Money, Banking, and Markets - Connecting the Dots
Money, Banking, and Markets - Connecting the Dots

Money, Banking, and Markets - Connecting the Dots

Investors are often told that the trillions of dollars of quantitative easing “supported” the economy by encouraging bank lending. They might be surprised to learn that despite the most aggressive monetary policy in U.S. history, commercial bank lending since 2008 has grown at just 3.4% annually, easily the slowest rate in data since 1947. (View Highlight)

Investors are often told that there is an enormous amount of “money on the sidelines” just waiting to go “into” the stock market. Yet they don’t seem to recognize that all that money is there because the Fed put it there (by buying government debt securities and paying for them by creating dollars). Nor do they seem to recognize that the instant a buyer puts a dollar “into” the stock market, a seller takes that dollar right back “out”; that every dollar, once created by the Federal Reserve, must be held by someone, as a dollar, and as nothing other than a dollar, until the Federal Reserve retires it. (View Highlight)

Even members of the Federal Reserve itself don’t seem to understand that the reason the banking system is bloated with $8 trillion in uninsured deposits is because the Federal Reserve put those deposits there. (View Highlight)

The primary assets of a bank are loans, securities, and cash reserves. The primary liabilities of a bank are deposits and borrowings (debt). If you take the assets and subtract the liabilities, what’s left is “equity capital,” which belongs to the shareholders. (View Highlight)

If we lend some of our cash to Charlie, a borrower who wants to build a house, our bank now owns an IOU from Charlie (in this case a mortgage), and the cash goes to Charlie’s bank. While bank lending is sometimes described as “creating money,” it’s more accurate to say our bank has intermediated money. There’s no more cash than there was before. (View Highlight)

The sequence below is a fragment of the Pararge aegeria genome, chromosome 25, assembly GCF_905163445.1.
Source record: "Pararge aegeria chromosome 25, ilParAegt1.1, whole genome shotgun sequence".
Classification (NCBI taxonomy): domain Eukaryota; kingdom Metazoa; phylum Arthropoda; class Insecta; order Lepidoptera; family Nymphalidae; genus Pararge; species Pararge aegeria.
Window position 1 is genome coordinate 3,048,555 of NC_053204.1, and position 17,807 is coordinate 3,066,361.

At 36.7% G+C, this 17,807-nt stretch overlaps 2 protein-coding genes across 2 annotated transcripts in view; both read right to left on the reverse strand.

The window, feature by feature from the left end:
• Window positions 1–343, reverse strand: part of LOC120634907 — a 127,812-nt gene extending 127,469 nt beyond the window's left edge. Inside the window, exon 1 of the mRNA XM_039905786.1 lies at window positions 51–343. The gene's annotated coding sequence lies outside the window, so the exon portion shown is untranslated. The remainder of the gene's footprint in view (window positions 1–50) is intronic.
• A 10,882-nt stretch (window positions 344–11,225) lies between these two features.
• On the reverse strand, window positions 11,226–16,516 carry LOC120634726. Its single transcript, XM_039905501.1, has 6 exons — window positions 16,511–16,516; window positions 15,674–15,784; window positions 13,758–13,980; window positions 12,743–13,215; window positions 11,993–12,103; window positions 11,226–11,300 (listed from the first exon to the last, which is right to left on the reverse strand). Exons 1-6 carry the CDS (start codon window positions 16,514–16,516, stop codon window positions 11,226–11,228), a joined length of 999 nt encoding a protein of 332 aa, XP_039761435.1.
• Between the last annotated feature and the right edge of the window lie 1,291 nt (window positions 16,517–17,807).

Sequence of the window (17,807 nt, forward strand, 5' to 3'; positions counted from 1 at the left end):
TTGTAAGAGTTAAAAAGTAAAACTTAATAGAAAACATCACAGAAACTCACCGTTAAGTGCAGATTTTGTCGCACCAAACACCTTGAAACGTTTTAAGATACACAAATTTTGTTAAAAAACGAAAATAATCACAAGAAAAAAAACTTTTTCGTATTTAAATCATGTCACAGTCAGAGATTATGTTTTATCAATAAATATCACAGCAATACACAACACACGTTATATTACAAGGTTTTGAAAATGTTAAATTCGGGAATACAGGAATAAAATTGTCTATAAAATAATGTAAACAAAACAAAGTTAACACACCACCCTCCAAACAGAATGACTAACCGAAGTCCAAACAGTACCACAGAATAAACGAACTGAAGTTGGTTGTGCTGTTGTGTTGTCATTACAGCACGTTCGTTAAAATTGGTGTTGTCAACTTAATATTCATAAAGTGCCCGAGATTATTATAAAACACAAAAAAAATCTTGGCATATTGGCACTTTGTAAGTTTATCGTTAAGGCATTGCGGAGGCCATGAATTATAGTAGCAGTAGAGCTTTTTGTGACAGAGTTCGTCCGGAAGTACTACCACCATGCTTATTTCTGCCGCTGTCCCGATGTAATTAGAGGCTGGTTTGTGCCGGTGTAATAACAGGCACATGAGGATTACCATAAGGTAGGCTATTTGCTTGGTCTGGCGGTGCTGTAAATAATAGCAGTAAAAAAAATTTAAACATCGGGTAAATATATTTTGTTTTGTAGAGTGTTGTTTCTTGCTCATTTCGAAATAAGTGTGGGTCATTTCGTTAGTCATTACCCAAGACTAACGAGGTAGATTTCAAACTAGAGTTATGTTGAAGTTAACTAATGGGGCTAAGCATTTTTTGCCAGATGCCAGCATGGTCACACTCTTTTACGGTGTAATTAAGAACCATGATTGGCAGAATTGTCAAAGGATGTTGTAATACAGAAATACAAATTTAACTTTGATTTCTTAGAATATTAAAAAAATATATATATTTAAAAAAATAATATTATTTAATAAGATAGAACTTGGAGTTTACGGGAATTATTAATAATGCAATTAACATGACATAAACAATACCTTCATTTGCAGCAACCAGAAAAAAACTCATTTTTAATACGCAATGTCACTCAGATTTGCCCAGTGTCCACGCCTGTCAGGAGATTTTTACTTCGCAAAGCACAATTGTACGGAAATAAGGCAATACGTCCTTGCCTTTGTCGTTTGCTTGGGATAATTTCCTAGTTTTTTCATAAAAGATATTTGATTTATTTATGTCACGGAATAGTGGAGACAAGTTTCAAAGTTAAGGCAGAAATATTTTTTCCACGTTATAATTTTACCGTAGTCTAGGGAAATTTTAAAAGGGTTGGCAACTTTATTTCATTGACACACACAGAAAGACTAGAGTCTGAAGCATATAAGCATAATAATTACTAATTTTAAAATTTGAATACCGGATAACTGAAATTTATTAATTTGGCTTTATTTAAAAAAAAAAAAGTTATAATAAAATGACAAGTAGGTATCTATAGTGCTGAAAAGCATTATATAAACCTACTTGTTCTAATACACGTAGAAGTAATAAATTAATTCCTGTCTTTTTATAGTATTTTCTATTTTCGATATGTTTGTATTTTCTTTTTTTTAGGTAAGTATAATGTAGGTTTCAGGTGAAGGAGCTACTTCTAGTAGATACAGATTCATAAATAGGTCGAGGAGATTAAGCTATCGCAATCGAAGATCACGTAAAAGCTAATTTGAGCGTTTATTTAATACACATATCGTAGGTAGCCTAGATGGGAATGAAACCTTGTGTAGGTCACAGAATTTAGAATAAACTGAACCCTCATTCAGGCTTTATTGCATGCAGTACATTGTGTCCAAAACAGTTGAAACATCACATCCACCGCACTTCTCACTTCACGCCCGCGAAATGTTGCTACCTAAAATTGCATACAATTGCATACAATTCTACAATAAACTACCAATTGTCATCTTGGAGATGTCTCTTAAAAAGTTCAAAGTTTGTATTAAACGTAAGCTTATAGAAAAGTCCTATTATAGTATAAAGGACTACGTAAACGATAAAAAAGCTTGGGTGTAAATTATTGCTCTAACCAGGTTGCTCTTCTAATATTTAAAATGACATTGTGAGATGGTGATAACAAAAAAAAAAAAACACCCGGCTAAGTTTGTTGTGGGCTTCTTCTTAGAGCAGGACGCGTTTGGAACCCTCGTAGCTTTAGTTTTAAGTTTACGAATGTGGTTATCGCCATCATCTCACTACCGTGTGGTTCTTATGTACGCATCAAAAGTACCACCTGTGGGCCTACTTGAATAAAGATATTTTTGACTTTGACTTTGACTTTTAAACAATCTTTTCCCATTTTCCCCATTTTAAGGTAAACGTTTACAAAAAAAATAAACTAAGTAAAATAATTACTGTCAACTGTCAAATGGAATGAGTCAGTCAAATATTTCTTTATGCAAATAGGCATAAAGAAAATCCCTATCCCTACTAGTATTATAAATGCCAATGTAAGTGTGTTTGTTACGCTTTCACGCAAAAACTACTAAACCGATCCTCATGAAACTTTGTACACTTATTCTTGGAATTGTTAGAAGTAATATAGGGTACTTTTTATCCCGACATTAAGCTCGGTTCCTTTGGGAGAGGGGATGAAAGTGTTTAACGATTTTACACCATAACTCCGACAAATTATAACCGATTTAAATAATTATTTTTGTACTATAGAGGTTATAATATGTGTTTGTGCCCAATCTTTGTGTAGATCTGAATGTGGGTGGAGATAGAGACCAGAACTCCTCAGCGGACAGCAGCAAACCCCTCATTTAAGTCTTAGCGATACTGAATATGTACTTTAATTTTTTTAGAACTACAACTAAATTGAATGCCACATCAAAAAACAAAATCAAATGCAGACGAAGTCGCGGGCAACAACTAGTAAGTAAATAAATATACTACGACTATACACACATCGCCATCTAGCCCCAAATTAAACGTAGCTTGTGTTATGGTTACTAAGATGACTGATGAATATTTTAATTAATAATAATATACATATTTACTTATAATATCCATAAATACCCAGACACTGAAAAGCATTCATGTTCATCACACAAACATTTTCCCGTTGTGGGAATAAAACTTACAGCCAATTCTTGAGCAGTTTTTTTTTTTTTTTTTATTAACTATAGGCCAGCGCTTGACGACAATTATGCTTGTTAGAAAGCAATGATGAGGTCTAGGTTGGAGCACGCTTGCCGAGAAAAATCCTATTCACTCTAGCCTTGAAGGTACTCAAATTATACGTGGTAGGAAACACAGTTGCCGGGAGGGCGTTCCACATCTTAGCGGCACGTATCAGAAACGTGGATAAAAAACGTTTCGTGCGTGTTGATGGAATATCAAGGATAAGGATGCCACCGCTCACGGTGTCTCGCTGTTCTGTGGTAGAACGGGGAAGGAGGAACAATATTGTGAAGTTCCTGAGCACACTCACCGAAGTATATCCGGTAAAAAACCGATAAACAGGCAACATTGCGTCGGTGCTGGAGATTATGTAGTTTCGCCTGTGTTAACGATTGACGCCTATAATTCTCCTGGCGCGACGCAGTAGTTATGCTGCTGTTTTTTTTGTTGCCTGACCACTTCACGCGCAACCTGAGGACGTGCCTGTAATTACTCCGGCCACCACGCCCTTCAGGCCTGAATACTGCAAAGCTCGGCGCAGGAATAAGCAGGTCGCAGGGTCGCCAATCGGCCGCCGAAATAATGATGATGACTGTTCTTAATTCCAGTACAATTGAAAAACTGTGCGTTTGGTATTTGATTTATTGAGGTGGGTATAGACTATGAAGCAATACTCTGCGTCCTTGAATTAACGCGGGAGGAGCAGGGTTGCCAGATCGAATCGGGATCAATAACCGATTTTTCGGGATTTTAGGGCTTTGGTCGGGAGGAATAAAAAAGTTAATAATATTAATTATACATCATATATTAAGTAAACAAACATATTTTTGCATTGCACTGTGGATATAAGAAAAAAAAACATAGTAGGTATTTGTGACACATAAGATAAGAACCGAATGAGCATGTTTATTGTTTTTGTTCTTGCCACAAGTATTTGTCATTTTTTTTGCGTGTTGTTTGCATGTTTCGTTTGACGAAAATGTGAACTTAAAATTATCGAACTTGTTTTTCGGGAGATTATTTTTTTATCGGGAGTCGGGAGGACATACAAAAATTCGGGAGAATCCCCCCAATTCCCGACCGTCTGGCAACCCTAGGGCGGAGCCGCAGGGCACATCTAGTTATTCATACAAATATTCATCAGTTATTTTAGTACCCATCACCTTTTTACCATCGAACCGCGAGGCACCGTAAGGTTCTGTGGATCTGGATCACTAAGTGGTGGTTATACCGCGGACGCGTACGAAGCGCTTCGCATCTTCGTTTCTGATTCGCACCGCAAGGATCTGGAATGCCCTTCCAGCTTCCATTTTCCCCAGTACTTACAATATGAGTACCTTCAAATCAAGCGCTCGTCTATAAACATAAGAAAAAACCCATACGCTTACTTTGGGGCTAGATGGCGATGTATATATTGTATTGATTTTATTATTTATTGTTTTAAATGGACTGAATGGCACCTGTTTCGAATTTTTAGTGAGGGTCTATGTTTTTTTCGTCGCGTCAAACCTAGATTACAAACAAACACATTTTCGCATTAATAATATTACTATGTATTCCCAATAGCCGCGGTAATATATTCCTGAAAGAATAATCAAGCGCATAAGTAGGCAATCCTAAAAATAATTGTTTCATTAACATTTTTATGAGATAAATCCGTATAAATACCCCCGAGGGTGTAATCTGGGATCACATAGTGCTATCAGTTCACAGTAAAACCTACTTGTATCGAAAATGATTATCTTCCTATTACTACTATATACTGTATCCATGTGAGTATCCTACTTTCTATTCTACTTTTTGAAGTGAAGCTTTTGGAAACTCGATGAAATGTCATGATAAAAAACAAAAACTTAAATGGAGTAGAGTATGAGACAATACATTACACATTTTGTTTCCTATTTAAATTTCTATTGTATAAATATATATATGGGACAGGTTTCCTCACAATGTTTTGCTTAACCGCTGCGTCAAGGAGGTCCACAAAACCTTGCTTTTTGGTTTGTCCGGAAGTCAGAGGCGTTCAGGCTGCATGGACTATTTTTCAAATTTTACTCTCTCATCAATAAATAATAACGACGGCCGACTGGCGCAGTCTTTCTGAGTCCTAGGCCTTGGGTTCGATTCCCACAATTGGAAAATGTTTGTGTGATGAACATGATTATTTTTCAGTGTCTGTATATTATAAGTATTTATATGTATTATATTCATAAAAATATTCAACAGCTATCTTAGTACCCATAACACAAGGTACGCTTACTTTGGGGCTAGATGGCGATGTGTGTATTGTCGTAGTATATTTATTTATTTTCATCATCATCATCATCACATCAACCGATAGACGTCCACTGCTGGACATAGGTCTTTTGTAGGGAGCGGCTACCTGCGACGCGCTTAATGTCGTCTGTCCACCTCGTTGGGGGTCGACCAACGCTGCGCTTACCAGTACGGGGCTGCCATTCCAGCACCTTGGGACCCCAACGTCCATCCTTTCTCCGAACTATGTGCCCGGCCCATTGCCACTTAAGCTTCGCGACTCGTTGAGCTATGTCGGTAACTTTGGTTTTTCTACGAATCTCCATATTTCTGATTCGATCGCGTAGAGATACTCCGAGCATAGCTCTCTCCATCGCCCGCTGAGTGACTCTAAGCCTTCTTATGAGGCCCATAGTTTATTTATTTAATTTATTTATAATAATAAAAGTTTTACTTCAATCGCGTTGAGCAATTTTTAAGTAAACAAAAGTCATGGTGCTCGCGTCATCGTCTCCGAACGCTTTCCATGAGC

In the banking system as a whole, loans have increased (Charlie’s mortgage), and deposits have increased by the same amount (Charlie’s deposit). (View Highlight)

Across history, deposits and loans in the banking system grew hand-in-hand, until the Fed launched quantitative easing in 2008. (View Highlight)

Our bank could also use the money on the asset side of our balance sheet to buy some securities, like Treasury bonds. These will fluctuate in value, of course, so we’d better be sure that we’ve got enough capital to absorb losses, while still honoring our liabilities to depositors and bondholders. Banks are subject to capital requirements for exactly that reason. (View Highlight)

How does Federal Reserve’s policy of quantitative easing affect the banking system? The mechanics are very straightforward. The Federal Reserve buys interest-bearing government securities – mainly Treasury and mortgage bonds – that were previously held by the public, and it pays for those bonds by creating its own liabilities called “reserves.” (View Highlight)

The assets are mainly loans, securities, and cash reserves. The liabilities are mainly deposits (owed to depositors), borrowings (owed to the Fed), and debt (owed to bondholders). (View Highlight)

The primary achievement of quantitative easing has been to force trillions of deposits into the banking system, backed not by loans, but by Fed-created cash reserves. (View Highlight)

For most of the period since 2008, those reserves earned zero interest. As investors attempted to get rid of their zero-interest deposits, they chased every kind of speculative asset in a frantic attempt to earn something more than zero. But the iron law of equilibrium is that every security, including Fed-created liquidity, must be held by someone at every moment in time, from the moment it is issued until the moment it is retired. (View Highlight)

As I detailed in last month’s comment, Fabricated Fairy Tales and Section 2A, there is a well-defined relationship between Fed liabilities (as a share of GDP) and the level of short-term interest rates. (View Highlight)

Once the amount of Fed-created reserves reaches about 16% of GDP, it’s simply more cash than the economy needs. People frantically try to get rid of it, which reliably drives interest rates to zero. As a result, the only way the Fed has been able to set an interest rate target above zero in the past two years has been to explicitly pay interest to banks, currently 5.1% annually, on those reserves. (View Highlight)

That, in turn, requires another special “facility.” See, if banks are being paid interest on their cash without passing it on to their depositors, people tend to move the deposits to money market funds. (View Highlight)